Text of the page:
In this old world, it's about whom you know, currying the favor of those higher up on the social ladder.  So besides Papa Cerullo willing to sell his daughter to Marcello, it was Lenu's father trying to suck up to the judge at the court where he worked.

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S01E06: L’isola

The first 45 minutes were like a reverie, with the sun, the sea, the enchanting pace of summer on an island, away from the “vortex” of the neighborhood.

Then they go back to that grim apartment, with Marcello trying to bribe the Cerullos for Lila’s affections, but then starting to get surly and menacing in the face of her severe rejections.  I would have thought Lila would dismiss the TV out of hand, though she may eventually.  But maybe she wants to see some new dance moves, though the comedy revue seemed to cheer her.

Finally Donato’s repulsive behavior, which Nino alluded to, surfaces and she gets the hell out of Dodge, er Ischia.

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Its really interesting to see the world changing, and how the adults in the neighborhood just dont seem to understand that. To them, selling their daughters to some brutish but connected jerk was just what you did as a girl. The idea that this is a short term solution to the families, while giving their brilliant daughter an education would lead to even more long term financial security, seems to be truly something beyond comprehension. For now, at least. 

Those shoes really are pretty awesome, but its so sad seeing how Rino and Lila were so excited to make the shoe, but their dad just saw it as Rino trying to take his business from him. Like I said, so many of the adults are in this constant state of dog eat dog when it comes to their finances, due to the poverty and instability they've experiences, among other things, and it makes them so angry and miserable, even towards their own kids.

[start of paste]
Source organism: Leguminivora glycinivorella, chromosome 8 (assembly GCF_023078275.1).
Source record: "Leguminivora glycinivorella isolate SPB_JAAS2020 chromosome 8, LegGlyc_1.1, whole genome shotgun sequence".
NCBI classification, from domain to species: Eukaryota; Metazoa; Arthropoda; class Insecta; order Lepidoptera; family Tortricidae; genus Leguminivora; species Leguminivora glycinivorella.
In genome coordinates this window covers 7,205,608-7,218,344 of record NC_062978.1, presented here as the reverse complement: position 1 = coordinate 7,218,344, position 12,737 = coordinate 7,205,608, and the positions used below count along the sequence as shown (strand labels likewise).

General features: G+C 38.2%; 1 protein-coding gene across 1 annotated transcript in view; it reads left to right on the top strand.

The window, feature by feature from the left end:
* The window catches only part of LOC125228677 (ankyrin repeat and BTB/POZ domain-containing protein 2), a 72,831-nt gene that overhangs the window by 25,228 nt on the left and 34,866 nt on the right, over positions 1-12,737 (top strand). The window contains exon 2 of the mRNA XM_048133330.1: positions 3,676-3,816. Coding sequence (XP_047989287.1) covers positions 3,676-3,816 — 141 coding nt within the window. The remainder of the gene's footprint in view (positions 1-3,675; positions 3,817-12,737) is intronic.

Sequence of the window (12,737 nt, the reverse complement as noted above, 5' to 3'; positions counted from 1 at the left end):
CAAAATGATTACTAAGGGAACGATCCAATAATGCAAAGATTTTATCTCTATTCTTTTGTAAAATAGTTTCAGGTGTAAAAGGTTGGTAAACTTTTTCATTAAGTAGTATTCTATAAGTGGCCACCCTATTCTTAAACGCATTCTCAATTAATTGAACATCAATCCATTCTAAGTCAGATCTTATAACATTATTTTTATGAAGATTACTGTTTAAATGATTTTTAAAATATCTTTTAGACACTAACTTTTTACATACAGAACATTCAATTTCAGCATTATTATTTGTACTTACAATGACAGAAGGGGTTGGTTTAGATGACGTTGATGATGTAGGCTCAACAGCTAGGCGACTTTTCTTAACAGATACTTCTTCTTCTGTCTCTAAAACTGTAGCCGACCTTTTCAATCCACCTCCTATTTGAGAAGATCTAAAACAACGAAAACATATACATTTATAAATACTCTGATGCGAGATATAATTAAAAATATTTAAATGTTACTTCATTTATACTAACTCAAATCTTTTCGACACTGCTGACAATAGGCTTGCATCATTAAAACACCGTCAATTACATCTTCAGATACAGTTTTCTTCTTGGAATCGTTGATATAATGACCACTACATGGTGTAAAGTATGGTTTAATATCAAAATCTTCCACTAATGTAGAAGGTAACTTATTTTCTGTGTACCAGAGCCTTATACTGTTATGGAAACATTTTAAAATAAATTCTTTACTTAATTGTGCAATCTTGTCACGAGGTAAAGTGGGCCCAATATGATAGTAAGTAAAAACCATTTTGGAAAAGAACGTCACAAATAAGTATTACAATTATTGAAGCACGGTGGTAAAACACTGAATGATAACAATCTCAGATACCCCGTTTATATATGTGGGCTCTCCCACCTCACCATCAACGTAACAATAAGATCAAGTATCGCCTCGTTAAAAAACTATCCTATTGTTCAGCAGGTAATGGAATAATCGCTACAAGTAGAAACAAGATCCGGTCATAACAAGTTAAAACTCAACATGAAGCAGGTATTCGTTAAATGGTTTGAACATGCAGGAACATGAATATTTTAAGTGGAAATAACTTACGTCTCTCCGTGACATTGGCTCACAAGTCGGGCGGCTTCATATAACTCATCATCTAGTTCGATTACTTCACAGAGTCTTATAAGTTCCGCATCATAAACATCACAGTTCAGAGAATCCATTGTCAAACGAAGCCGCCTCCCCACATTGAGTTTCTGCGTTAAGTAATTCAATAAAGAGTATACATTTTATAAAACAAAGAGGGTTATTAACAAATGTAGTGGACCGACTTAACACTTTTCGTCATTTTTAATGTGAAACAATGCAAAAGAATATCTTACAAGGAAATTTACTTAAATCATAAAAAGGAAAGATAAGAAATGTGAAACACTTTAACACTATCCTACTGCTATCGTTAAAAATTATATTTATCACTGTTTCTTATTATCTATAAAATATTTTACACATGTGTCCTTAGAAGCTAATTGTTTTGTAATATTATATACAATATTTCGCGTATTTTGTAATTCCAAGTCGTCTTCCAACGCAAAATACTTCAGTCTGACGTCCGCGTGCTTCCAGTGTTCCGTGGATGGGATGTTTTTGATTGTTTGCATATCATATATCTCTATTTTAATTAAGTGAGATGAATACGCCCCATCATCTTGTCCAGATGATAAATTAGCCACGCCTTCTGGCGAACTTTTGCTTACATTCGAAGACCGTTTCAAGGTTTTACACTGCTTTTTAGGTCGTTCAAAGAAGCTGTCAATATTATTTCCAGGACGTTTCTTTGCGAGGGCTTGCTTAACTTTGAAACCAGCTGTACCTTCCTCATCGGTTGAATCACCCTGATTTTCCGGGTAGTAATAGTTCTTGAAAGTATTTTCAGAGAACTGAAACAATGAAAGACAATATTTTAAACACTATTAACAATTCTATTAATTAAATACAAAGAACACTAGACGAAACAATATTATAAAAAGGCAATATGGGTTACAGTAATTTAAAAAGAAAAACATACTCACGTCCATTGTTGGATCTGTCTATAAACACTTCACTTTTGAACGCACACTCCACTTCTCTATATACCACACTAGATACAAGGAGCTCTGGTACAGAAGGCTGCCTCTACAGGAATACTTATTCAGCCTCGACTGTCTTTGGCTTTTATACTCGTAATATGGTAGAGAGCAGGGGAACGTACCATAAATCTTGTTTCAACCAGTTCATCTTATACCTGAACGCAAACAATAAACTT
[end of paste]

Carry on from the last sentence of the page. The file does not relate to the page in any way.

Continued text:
Poor Lila. It really hurts to think of the countless people who were utterly brilliant and could have done amazing things for the world, but they never got that chance, because they were the wrong gender or color or economic class or country or something, while truly mediocre people from the "right" versions of those things go to actual go onto influence the world, just because of an accident of birth. I hope she still has a chance! 

Elena might be nervous and lacking in confidence, but she has steel inside of her somewhere. 

The island stuff was so beautiful and fabulous, that it made the grit and grime of the neighborhood even bleaker. 

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I would have watched this episode just to see all the beautiful shots of the beach. It was also nice to see Elena get away from the neighborhood and her family and have a chance to be herself, relax, and not worry about anyone's expectations of her. Ischia seemed the opposite of the neighborhood in almost every way: light instead of dark, peaceful instead of stressful, safe instead of dangerous, tranquil instead of violent, open instead of cramped and crowded, relaxed instead of chaotic, easy instead of difficult.

But of course, even the peaceful idyll of the island had to be ruined by Nino's totally inappropriate and unapologetic dad. It's not enough that he cheats on his wife but now he has to cheat on his wife with a girl (yes, that's right, A GIRL, not an adult woman) who is his daughter's age, who his young son and wife adore. She's lying there crying and all he can say is "Let's do it on the beach tomorrow night!" What a fucking pig.